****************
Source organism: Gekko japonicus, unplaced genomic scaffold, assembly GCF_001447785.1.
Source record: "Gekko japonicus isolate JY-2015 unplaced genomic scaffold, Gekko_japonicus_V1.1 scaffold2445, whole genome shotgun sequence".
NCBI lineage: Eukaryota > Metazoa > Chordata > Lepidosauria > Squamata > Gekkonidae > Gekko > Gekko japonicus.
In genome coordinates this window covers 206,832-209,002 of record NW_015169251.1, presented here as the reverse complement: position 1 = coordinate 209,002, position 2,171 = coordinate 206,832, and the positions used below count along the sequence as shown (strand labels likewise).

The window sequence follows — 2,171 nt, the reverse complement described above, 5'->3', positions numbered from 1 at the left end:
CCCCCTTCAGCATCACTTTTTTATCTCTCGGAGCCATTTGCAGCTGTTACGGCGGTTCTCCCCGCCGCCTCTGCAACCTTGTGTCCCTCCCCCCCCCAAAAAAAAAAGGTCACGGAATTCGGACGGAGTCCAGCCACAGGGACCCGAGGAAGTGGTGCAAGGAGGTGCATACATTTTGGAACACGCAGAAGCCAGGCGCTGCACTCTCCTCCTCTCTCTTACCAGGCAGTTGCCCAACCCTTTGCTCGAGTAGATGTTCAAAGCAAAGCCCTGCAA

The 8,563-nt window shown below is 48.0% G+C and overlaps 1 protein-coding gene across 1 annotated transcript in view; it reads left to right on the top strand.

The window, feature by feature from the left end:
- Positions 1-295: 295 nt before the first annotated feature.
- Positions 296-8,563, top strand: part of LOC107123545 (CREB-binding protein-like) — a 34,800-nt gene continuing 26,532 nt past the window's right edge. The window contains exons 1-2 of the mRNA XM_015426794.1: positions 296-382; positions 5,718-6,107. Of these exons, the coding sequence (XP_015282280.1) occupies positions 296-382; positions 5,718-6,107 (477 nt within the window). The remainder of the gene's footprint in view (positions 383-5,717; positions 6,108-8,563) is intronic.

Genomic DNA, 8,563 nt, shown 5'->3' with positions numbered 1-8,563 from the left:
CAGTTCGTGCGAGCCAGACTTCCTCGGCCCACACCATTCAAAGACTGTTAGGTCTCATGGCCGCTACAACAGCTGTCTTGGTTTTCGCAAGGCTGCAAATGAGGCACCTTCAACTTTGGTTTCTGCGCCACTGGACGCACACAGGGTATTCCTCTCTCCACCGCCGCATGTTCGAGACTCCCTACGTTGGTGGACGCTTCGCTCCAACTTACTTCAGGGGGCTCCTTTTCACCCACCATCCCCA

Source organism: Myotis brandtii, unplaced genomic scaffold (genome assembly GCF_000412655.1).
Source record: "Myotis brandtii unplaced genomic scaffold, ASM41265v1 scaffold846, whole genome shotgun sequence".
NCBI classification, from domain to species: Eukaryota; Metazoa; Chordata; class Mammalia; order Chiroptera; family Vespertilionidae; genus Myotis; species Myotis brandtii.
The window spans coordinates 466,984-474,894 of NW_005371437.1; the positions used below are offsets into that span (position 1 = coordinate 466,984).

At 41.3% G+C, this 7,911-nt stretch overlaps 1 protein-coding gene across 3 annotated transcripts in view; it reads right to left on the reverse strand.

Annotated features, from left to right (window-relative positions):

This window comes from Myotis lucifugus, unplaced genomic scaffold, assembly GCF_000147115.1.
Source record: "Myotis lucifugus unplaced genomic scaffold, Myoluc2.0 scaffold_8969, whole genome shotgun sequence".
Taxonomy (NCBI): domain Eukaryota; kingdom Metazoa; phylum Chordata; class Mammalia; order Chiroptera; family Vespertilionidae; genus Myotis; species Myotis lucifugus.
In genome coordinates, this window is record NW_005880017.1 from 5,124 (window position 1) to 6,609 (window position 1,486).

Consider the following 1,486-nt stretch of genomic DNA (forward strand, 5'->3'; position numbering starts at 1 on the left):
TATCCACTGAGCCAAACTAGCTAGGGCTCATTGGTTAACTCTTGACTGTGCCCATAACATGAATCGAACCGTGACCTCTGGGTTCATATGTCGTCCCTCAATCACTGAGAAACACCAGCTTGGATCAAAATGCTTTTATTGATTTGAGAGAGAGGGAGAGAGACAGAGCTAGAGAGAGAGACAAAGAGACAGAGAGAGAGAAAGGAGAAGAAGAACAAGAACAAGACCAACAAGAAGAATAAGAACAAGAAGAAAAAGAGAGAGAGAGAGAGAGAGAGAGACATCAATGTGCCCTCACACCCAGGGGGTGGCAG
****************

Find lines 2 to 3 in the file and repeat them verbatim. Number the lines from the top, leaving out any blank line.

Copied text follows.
Source record: "Gekko japonicus isolate JY-2015 unplaced genomic scaffold, Gekko_japonicus_V1.1 scaffold2445, whole genome shotgun sequence".
NCBI lineage: Eukaryota > Metazoa > Chordata > Lepidosauria > Squamata > Gekkonidae > Gekko > Gekko japonicus.